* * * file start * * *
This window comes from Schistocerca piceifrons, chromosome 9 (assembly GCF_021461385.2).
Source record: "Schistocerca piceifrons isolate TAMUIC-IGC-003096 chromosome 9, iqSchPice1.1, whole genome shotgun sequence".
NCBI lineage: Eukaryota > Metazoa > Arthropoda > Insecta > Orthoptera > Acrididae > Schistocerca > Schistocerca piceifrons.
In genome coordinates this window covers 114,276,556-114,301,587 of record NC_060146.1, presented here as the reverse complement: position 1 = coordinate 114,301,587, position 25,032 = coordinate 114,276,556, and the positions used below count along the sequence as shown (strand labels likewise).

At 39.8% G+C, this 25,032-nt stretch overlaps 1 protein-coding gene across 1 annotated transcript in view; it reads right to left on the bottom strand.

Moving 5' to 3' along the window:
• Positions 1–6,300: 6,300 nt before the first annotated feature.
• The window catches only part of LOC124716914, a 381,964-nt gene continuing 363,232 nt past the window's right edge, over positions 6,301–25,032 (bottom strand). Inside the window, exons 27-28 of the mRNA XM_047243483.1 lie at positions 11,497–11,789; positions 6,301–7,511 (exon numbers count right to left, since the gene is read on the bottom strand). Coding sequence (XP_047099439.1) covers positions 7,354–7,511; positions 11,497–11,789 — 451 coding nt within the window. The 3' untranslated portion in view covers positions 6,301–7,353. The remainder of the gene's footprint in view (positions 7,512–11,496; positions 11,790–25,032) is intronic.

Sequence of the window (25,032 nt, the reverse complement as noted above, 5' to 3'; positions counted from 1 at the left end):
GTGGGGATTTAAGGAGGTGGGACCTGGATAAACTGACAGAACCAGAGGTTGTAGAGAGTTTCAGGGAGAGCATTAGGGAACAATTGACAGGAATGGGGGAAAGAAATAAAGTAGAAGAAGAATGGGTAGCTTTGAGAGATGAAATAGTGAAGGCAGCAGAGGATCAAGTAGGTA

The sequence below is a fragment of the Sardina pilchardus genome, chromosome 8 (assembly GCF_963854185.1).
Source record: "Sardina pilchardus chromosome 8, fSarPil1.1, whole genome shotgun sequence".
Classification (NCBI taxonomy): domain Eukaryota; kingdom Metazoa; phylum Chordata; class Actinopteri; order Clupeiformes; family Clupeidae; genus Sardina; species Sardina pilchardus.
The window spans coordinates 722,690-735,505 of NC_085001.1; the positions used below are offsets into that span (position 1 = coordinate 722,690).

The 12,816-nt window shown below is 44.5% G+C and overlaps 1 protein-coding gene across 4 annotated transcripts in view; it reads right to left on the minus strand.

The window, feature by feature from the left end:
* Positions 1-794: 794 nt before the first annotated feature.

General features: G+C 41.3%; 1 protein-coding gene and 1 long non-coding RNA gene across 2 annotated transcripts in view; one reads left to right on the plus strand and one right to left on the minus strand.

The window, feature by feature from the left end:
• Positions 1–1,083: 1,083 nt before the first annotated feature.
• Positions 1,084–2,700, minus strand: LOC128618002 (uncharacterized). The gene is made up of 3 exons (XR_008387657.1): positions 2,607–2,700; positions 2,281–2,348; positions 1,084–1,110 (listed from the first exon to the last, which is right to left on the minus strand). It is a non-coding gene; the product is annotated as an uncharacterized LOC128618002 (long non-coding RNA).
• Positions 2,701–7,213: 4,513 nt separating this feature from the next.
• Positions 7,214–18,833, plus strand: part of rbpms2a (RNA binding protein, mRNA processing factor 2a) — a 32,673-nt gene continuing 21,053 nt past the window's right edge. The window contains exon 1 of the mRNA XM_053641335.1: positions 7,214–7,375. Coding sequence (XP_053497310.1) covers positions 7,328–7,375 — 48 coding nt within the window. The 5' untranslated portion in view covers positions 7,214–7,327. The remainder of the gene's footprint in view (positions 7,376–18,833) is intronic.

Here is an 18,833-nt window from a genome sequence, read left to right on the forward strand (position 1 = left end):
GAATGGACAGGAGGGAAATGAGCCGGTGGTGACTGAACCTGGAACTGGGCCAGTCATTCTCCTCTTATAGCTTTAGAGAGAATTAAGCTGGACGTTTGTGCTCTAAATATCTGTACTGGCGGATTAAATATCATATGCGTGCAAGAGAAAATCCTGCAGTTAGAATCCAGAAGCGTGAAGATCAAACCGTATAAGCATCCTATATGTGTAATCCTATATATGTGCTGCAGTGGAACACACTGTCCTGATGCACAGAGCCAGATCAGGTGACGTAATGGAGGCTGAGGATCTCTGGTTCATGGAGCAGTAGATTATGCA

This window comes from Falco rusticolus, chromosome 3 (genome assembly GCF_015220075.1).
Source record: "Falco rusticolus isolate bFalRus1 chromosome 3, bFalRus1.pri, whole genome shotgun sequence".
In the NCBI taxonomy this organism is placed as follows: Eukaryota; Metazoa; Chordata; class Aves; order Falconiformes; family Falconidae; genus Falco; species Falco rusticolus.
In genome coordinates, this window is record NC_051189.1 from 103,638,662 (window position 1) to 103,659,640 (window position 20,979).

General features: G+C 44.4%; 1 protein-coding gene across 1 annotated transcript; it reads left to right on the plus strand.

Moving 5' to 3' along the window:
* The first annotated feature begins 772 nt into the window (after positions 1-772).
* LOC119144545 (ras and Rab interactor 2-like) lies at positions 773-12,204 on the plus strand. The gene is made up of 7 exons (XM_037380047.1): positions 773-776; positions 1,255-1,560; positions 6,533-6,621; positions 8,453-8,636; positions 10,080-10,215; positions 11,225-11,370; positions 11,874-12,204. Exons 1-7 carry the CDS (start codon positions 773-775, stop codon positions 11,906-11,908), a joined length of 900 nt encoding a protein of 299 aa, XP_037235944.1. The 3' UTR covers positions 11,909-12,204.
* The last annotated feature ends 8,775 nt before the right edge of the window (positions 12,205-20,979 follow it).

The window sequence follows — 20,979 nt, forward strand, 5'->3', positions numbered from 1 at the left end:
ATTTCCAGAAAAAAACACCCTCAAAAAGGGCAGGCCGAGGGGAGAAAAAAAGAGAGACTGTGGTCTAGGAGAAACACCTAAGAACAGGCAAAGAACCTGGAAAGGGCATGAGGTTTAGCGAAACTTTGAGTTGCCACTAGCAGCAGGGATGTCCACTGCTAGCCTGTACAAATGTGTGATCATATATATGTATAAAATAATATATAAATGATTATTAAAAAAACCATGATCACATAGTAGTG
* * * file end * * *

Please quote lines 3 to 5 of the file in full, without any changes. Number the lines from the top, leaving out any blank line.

NCBI lineage: Eukaryota > Metazoa > Arthropoda > Insecta > Orthoptera > Acrididae > Schistocerca > Schistocerca piceifrons.
In genome coordinates this window covers 114,276,556-114,301,587 of record NC_060146.1, presented here as the reverse complement: position 1 = coordinate 114,301,587, position 25,032 = coordinate 114,276,556, and the positions used below count along the sequence as shown (strand labels likewise).

At 39.8% G+C, this 25,032-nt stretch overlaps 1 protein-coding gene across 1 annotated transcript in view; it reads right to left on the bottom strand.